The truth of the matter is that the record companies are in both the right AND in the wrong. Looking at the way the music industry works, you would know that record companies ultimately pay at least $1,000 per week per station to get aired (nationally that's hundreds of thousands) and with that loss and the loss from people who illegally download that leaves, in the end, a very stiff deal for the record companies and an even stiffer deal for the artists---the best artists might make a few million an album and most people don't believe that---but MOST artists make much less than that. If radio were free and got their money from commercials as they should, prices of albums would go down, which would in turn decrease pirating, allowing the RIAA to focus on the people who really want to steal, those who are still left downloading. However, most record companies increase prices in order to offset the losses from filesharing, and that is wrong---why punish people for doing exactly what you want them to do? The whole music industry is horridly corrupt but in the end the artists get the shortest end of the stick.

    reply to this | link to this | view in thread ]

  9. identicon
    Cyryl, Apr 8th, 2006 @ 9:26pm




    reply to this | link to this | view in thread ]

  10. identicon
    WhoNu, Apr 8th, 2006 @ 9:34pm

    Dou Lobbs says 'it's ok as long as you don't outsource it overseas', wait, that might have been that alien guy Bolf Witzer.

    reply to this | link to this | view in thread ]

  11. identicon
    Anonymous Coward, Apr 9th, 2006 @ 10:05pm

    Re: The Truth

    this is right in a sense, however artists even before all this p2p and filesharing nonsense started still got the shaft from the record companies. Record companies make billions, yes, billions, however most artists hardly get away with $100 least from record sales. Most artists know that they need to go on tour, play concerts, etc. to make their money.

    Now, I don't download music, however I don't pay for it either. Personally I think music today sucks, all over rated junk (I'm 22, not some weird old person). I think record companies have made music into an awful thing, and should go back to letting artists do what they do.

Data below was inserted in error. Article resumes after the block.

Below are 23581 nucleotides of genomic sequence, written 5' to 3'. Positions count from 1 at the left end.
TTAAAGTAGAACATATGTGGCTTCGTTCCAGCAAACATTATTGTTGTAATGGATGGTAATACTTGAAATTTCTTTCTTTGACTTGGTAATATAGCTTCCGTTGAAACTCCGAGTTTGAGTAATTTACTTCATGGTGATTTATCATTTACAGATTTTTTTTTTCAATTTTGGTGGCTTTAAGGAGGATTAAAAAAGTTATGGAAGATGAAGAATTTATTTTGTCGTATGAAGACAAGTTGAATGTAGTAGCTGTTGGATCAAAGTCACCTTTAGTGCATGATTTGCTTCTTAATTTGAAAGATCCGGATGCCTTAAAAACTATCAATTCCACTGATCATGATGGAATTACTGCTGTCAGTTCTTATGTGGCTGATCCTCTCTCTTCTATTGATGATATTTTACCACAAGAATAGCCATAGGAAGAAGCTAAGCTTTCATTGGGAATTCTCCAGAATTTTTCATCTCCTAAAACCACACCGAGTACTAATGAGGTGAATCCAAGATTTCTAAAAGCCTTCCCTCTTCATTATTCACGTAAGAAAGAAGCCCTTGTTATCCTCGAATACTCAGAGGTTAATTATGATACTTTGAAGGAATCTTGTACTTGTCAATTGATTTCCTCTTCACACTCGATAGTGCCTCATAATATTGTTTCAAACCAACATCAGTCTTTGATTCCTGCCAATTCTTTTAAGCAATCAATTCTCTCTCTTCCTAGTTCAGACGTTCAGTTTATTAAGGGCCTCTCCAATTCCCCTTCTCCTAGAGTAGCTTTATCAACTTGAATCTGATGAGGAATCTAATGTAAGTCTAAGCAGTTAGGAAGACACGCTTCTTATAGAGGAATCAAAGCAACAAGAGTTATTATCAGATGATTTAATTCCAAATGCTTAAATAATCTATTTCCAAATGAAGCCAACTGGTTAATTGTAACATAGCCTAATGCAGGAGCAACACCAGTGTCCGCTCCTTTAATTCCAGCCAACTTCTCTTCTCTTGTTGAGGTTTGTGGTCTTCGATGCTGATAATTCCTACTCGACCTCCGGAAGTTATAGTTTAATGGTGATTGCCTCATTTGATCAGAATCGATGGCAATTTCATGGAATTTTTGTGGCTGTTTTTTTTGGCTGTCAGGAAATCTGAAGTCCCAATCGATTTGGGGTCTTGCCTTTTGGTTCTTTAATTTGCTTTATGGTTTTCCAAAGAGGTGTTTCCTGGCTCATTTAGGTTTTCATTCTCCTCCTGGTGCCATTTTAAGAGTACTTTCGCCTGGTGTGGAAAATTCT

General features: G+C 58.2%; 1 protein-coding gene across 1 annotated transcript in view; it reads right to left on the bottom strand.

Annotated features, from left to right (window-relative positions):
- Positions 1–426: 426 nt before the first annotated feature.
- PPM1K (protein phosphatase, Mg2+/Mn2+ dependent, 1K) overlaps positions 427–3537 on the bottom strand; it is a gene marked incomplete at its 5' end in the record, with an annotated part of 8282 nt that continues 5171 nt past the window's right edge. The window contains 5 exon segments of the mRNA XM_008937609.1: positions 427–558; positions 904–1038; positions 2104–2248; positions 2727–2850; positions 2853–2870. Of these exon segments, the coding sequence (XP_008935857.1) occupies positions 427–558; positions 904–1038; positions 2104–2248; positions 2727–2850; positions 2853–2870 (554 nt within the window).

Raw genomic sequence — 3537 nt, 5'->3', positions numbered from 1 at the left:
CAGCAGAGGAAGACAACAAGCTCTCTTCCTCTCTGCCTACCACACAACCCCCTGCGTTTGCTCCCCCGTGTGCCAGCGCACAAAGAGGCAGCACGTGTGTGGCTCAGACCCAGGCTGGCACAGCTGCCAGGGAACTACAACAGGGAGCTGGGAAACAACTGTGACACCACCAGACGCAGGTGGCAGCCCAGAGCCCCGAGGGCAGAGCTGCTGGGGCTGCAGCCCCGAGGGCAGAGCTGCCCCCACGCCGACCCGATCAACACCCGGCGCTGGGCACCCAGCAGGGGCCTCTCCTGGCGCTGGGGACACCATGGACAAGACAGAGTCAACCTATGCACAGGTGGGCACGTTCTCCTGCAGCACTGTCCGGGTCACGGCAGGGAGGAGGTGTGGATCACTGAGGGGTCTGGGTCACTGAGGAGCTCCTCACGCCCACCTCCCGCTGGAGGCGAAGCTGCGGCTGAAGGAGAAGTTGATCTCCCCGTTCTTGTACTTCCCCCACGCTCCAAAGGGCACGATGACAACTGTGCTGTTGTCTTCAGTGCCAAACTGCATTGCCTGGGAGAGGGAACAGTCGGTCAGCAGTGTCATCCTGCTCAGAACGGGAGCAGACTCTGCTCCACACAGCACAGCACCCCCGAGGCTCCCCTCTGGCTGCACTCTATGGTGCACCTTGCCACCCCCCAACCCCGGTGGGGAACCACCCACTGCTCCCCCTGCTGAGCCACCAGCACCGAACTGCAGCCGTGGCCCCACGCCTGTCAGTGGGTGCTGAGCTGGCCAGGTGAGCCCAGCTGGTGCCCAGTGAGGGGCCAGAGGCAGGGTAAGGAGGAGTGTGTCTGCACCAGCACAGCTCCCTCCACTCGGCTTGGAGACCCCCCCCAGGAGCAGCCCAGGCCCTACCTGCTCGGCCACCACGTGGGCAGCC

reply to this | link to this | view in thread ]

  12. identicon
    Semaphore, Apr 12th, 2006 @ 7:30pm

    Streamcast, RIAA-type law firms, and file-sharing

    Actually, its been shown that file-sharing sells music albums and the RIAA-type sleaze-squeeze adds to costs in payola-style "costs" outloaded to radio stations, etc, for music that prevents many the army of competent original -song musicians from competing with the standard old buzzards like Lennon and the Beatles, and Jagger and the Rolling Stones, and the whole phoney "music history" gambit on radio and TV which delivers the aforementioned ad nauseum - which "music history" has nothing to do with an evaluative process of aired debates by pop-music historians who dare to wander of the industry-determined path to the past , but is specious "mustic history" that is altogether beholden to the music industry that wants to keep the doors closed to new artists. Most of what the industry puts out, and the file-sharers go for is garbage. Let the current music companies with the decrepit inherited business plans die off, and let new music companies arise that are plugged in to an open radio, open history of pop-music, and yes to file-sharers who listen widely and then comment on new work.

    reply to this | link to this | view in thread ]

Add Your Comment

Have a Techdirt Account? Sign in now. Want one? Register here
Get Techdirt’s Daily Email
Use markdown for basic formatting. HTML is no longer supported.
  Save me a cookie
Follow Techdirt
Insider Shop - Show Your Support!

Report this ad  |  Hide Techdirt ads
Essential Reading
Techdirt Deals
Report this ad  |  Hide Techdirt ads
Techdirt Insider Chat
Report this ad  |  Hide Techdirt ads
Recent Stories
Report this ad  |  Hide Techdirt ads


Email This

This feature is only available to registered users. Register or sign in to use it.